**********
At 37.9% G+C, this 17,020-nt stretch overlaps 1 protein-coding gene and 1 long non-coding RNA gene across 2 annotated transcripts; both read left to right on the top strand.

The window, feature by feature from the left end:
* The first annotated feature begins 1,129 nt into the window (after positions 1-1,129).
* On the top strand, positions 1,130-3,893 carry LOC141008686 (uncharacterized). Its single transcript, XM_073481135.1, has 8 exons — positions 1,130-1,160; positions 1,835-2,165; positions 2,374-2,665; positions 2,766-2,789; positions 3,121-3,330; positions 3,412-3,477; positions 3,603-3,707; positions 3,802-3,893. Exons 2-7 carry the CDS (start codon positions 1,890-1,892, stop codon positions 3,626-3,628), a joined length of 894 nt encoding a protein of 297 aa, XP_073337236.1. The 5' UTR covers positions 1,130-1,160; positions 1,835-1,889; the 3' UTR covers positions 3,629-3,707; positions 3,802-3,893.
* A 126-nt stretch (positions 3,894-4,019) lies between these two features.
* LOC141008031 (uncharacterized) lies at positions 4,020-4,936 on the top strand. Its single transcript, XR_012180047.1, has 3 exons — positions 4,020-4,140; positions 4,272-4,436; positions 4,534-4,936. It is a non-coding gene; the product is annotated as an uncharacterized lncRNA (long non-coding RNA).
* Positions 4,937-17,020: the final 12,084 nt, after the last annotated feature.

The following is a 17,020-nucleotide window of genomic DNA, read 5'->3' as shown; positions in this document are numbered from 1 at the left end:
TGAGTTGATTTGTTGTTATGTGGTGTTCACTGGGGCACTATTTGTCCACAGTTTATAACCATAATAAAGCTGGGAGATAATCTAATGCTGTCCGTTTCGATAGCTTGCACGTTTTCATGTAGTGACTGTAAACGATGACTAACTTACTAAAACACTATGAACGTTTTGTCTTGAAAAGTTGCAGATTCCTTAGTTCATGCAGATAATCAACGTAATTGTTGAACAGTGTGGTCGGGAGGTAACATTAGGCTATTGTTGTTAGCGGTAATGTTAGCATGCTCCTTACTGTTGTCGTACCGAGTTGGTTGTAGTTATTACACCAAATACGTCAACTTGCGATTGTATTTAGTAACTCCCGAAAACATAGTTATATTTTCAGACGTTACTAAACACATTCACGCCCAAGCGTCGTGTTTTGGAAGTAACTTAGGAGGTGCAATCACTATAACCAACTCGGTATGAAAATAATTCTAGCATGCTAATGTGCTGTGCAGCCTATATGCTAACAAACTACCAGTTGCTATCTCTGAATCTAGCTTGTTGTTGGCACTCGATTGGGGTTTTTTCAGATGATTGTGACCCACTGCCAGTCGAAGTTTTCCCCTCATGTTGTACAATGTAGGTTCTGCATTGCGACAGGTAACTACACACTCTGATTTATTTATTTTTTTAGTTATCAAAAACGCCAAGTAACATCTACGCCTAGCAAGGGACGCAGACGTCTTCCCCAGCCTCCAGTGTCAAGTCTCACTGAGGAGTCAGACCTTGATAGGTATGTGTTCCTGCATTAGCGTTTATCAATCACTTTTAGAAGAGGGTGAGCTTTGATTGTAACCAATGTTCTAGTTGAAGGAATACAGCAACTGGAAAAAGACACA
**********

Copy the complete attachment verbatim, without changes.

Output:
At 37.9% G+C, this 17,020-nt stretch overlaps 1 protein-coding gene and 1 long non-coding RNA gene across 2 annotated transcripts; both read left to right on the top strand.

The window, feature by feature from the left end:
* The first annotated feature begins 1,129 nt into the window (after positions 1-1,129).
* On the top strand, positions 1,130-3,893 carry LOC141008686 (uncharacterized). Its single transcript, XM_073481135.1, has 8 exons — positions 1,130-1,160; positions 1,835-2,165; positions 2,374-2,665; positions 2,766-2,789; positions 3,121-3,330; positions 3,412-3,477; positions 3,603-3,707; positions 3,802-3,893. Exons 2-7 carry the CDS (start codon positions 1,890-1,892, stop codon positions 3,626-3,628), a joined length of 894 nt encoding a protein of 297 aa, XP_073337236.1. The 5' UTR covers positions 1,130-1,160; positions 1,835-1,889; the 3' UTR covers positions 3,629-3,707; positions 3,802-3,893.
* A 126-nt stretch (positions 3,894-4,019) lies between these two features.
* LOC141008031 (uncharacterized) lies at positions 4,020-4,936 on the top strand. Its single transcript, XR_012180047.1, has 3 exons — positions 4,020-4,140; positions 4,272-4,436; positions 4,534-4,936. It is a non-coding gene; the product is annotated as an uncharacterized lncRNA (long non-coding RNA).
* Positions 4,937-17,020: the final 12,084 nt, after the last annotated feature.

The following is a 17,020-nucleotide window of genomic DNA, read 5'->3' as shown; positions in this document are numbered from 1 at the left end:
TGAGTTGATTTGTTGTTATGTGGTGTTCACTGGGGCACTATTTGTCCACAGTTTATAACCATAATAAAGCTGGGAGATAATCTAATGCTGTCCGTTTCGATAGCTTGCACGTTTTCATGTAGTGACTGTAAACGATGACTAACTTACTAAAACACTATGAACGTTTTGTCTTGAAAAGTTGCAGATTCCTTAGTTCATGCAGATAATCAACGTAATTGTTGAACAGTGTGGTCGGGAGGTAACATTAGGCTATTGTTGTTAGCGGTAATGTTAGCATGCTCCTTACTGTTGTCGTACCGAGTTGGTTGTAGTTATTACACCAAATACGTCAACTTGCGATTGTATTTAGTAACTCCCGAAAACATAGTTATATTTTCAGACGTTACTAAACACATTCACGCCCAAGCGTCGTGTTTTGGAAGTAACTTAGGAGGTGCAATCACTATAACCAACTCGGTATGAAAATAATTCTAGCATGCTAATGTGCTGTGCAGCCTATATGCTAACAAACTACCAGTTGCTATCTCTGAATCTAGCTTGTTGTTGGCACTCGATTGGGGTTTTTTCAGATGATTGTGACCCACTGCCAGTCGAAGTTTTCCCCTCATGTTGTACAATGTAGGTTCTGCATTGCGACAGGTAACTACACACTCTGATTTATTTATTTTTTTAGTTATCAAAAACGCCAAGTAACATCTACGCCTAGCAAGGGACGCAGACGTCTTCCCCAGCCTCCAGTGTCAAGTCTCACTGAGGAGTCAGACCTTGATAGGTATGTGTTCCTGCATTAGCGTTTATCAATCACTTTTAGAAGAGGGTGAGCTTTGATTGTAACCAATGTTCTAGTTGAAGGAATACAGCAACTGGAAAAAGACACA